Locating your Terraform state file remotely in an Azure Blob Storage shouldn't be as easy as creating a container and configuring the backend, you should consider some best practices. In this post I will outline practices I've used when securing and implementing redundancy to a Storage Account containing Terraform state files.
Note: Some settings may increase the cost of your Storage Account so please refer to Microsoft's pricing page. You should also consider each practice as a recommendation and evaluate based on your setup/needs.
Subscription and Resource Permissions
When storing Terraform state files in a Storage Account, you need to review the permissions of the Subscription, Resource Group and Resource. Terraform state files contain sensitive information and should itself be considered sensitive. Check IAM (Identity and Access Management) to make sure those who need access to the resource have permissions and those who shouldn't are removed. Consider SAS (Shared Access Signature) as another means of authentication (mentioned further down in this post).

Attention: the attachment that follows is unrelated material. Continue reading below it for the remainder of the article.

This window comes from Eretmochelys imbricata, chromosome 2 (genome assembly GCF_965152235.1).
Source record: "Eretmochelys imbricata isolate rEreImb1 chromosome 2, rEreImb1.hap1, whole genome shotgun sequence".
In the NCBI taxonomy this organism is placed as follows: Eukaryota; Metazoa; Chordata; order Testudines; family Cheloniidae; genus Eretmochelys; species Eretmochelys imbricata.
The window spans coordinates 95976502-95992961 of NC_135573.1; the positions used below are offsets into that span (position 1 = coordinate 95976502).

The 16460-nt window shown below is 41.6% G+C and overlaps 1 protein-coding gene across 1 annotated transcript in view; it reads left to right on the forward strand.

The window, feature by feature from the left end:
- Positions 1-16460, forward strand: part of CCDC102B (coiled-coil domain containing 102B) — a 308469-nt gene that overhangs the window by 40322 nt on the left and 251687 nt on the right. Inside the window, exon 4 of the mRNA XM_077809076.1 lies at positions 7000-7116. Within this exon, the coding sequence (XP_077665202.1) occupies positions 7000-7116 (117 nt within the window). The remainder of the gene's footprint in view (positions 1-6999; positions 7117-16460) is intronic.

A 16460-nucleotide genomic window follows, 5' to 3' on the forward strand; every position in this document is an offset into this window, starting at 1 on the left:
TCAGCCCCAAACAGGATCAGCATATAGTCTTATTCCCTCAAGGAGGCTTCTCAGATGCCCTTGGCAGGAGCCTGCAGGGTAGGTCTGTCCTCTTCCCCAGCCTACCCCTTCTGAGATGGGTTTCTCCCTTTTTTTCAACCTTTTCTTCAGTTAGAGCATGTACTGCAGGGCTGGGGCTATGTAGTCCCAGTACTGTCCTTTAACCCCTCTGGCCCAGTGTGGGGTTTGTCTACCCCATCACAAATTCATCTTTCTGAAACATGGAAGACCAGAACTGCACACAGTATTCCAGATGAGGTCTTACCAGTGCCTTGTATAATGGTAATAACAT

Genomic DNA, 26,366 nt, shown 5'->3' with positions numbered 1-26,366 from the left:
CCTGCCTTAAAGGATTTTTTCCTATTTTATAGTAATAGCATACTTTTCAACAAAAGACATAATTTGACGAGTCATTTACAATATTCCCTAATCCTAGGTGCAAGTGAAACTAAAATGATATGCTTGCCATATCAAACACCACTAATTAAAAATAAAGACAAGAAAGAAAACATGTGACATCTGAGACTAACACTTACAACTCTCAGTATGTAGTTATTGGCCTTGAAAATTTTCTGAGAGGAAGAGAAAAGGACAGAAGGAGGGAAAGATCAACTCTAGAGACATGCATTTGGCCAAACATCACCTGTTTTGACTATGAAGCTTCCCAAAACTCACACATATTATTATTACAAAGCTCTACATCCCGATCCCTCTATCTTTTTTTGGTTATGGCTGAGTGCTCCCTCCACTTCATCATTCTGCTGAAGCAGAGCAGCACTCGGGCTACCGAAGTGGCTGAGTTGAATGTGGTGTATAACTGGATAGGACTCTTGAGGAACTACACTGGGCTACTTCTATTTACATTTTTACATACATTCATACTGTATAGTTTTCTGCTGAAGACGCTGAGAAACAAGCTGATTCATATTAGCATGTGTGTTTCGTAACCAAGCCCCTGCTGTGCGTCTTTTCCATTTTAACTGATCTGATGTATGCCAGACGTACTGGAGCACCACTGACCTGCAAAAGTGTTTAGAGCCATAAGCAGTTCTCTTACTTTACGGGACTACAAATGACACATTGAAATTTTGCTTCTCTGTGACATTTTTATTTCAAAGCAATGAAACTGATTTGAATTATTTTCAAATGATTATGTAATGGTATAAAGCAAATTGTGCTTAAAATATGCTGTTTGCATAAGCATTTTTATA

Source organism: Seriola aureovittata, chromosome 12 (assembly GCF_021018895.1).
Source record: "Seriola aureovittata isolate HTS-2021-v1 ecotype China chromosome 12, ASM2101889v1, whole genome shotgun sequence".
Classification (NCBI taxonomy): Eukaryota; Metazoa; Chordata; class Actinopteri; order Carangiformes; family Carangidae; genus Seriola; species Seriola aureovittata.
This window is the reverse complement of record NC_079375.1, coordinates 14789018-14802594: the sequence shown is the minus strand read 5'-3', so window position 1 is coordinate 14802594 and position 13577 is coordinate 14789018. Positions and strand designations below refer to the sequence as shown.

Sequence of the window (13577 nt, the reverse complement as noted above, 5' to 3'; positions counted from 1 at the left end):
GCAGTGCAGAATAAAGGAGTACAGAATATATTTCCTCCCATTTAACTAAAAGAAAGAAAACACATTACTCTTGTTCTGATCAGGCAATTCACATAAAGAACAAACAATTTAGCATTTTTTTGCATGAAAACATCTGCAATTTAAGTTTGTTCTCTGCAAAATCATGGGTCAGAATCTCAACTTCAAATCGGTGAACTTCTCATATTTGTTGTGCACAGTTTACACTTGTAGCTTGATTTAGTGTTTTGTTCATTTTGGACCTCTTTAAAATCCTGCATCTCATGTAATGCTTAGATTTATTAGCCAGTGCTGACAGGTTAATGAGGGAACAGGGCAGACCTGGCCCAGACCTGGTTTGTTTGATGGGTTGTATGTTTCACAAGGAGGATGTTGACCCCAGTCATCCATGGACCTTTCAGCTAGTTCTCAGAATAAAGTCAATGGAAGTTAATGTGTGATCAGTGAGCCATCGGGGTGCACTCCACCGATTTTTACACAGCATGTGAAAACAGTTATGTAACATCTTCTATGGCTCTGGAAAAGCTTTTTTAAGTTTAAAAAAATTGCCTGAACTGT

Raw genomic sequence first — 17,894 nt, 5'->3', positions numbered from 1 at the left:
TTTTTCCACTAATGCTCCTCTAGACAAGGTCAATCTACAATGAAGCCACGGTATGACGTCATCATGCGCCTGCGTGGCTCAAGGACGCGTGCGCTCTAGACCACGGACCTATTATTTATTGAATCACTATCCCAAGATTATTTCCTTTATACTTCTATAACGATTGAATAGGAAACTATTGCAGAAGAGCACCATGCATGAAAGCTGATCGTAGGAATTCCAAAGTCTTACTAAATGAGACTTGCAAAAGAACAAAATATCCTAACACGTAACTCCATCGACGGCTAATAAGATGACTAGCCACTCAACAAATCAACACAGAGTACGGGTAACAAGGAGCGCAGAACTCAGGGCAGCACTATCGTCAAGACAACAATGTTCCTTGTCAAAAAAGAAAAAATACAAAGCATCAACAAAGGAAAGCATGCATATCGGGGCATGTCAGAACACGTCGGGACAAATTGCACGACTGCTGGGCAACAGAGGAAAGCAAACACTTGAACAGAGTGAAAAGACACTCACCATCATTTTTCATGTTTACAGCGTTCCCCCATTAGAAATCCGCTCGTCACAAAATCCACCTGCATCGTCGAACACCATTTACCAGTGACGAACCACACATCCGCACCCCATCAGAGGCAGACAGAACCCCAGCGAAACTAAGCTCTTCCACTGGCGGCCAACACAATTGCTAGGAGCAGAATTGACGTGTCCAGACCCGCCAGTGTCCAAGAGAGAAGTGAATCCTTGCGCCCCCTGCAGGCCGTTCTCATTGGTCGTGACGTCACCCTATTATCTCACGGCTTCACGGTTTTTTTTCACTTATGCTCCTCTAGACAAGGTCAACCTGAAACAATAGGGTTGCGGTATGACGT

You can locate IAM in the left sidebar with the name Access Control (IAM) from any subscription, resource group or resource.
You can secure access to your Blob container by allowing access through selected networks. Specifying networks reduce outside threats to the data because only users who are on the specified networks are granted access after authentication.
To configure this, go into your Storage Account and select from the left side menu Networking. From here you can then change the radio button from All Networks to Selected Networks where you can then configure your network settings.
Azure Defender by default is disabled but can be enabled on the entire Storage Account. Azure Defender detects access attempts on containers that are deemed to be harmful. If you are only using the Storage Account to contain state files in a Blob container, then the cost based on per 10,000 transactions is very low and should be considered as a setting to be enabled.
To enable, select Security from the left side menu within the Storage Account.